7.25               No additional costs are anticipated as a consequence of this treaty action.  NASA funds the total cost of the establishment, operation and maintenance of space vehicle tracking and communication facilities in Australia through its contractual arrangements with CSIRO. 

7.26               NASA is also responsible for remediation work in relation to its facilities.  Any additional activities or the set-up of new infrastructure under the Agreement as further amended would not impose any costs on the Commonwealth or the respective State and Territory Governments.

7.27               However, under the Agreement, the Australian Government is obliged to grant NASA an exemption from or refund of duties, taxes and like charges, including GST, on imports to Australia of goods for use in connection with the Agreement.[24] 

7.28               The Agreement also requires Australia to give a refund of Commonwealth indirect taxes (including GST) for goods and services purchased in Australia.  The proposed extension does not change this obligation.[25]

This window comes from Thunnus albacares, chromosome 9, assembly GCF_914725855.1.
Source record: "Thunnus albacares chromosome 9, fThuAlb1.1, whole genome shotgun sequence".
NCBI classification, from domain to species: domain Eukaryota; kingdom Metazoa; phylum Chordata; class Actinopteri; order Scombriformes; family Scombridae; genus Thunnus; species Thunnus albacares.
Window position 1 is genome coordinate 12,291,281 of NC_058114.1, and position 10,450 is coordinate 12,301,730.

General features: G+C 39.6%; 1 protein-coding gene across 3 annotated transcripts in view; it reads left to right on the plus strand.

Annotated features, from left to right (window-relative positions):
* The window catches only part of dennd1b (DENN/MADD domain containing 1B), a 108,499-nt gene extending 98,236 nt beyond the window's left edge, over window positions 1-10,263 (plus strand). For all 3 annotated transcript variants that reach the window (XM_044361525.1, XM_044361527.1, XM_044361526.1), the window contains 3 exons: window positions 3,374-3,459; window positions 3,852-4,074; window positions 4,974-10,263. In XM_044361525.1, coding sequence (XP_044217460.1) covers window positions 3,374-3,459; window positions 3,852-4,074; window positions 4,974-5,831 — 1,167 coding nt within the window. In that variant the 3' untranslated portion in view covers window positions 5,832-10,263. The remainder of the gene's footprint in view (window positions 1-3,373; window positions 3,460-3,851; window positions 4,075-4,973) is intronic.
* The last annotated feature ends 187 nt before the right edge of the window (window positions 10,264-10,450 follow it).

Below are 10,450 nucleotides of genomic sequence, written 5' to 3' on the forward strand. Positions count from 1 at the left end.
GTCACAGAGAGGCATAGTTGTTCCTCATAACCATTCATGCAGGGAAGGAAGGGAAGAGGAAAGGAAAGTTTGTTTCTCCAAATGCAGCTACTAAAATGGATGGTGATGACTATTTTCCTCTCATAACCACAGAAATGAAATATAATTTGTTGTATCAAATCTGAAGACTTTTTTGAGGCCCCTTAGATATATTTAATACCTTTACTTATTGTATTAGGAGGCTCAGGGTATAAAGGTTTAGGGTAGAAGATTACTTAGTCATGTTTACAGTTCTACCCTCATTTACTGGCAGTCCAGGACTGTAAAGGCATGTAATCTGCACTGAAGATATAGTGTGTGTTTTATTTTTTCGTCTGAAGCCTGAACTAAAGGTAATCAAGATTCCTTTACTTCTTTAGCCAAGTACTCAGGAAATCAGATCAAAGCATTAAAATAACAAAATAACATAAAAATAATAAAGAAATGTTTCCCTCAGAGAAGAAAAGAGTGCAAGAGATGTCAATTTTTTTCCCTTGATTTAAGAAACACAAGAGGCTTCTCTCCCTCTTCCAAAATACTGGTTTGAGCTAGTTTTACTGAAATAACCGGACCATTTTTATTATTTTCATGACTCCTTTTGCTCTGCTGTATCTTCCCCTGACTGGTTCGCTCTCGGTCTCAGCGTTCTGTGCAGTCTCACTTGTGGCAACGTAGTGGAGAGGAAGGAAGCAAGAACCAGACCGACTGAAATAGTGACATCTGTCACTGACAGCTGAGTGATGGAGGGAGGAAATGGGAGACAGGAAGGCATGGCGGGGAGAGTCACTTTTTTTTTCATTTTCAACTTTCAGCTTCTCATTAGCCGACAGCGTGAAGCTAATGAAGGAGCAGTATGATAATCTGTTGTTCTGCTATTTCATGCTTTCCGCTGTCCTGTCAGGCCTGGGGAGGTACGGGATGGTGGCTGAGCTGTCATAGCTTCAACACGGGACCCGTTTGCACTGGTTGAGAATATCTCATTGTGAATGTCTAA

7.29               The exploration of space, while led by larger countries such as the United States, is an international endeavour.  On occasion, it can unite all of humanity in common purpose and achievement – the first moon landing by Apollo 11 in July 1969 is the most obvious example.  The scientific information gathered is also of benefit to all people.

7.30               This agreement is a tangible expression of international cooperation in this field, and Australia also gets practical benefits from this arrangement including overseas training for our personnel and investment in facilities here in Australia.

7.31               This exchange of notes will continue a productive and successful relationship that has lasted over 50 years and the Committee recommends that binding treaty action be taken.


Recommendation 8

  The Committee supports the Exchange of Notes constituting an Agreement to amend the Agreement between the Government of the United States of America and the Government of Australia concerning Space Vehicle Tracking and Communication Facilities of 29 May 1980, as amended (Canberra, TBA 2011) and recommends that binding treaty action be taken.


Senator Simon Birmingham
Acting Chair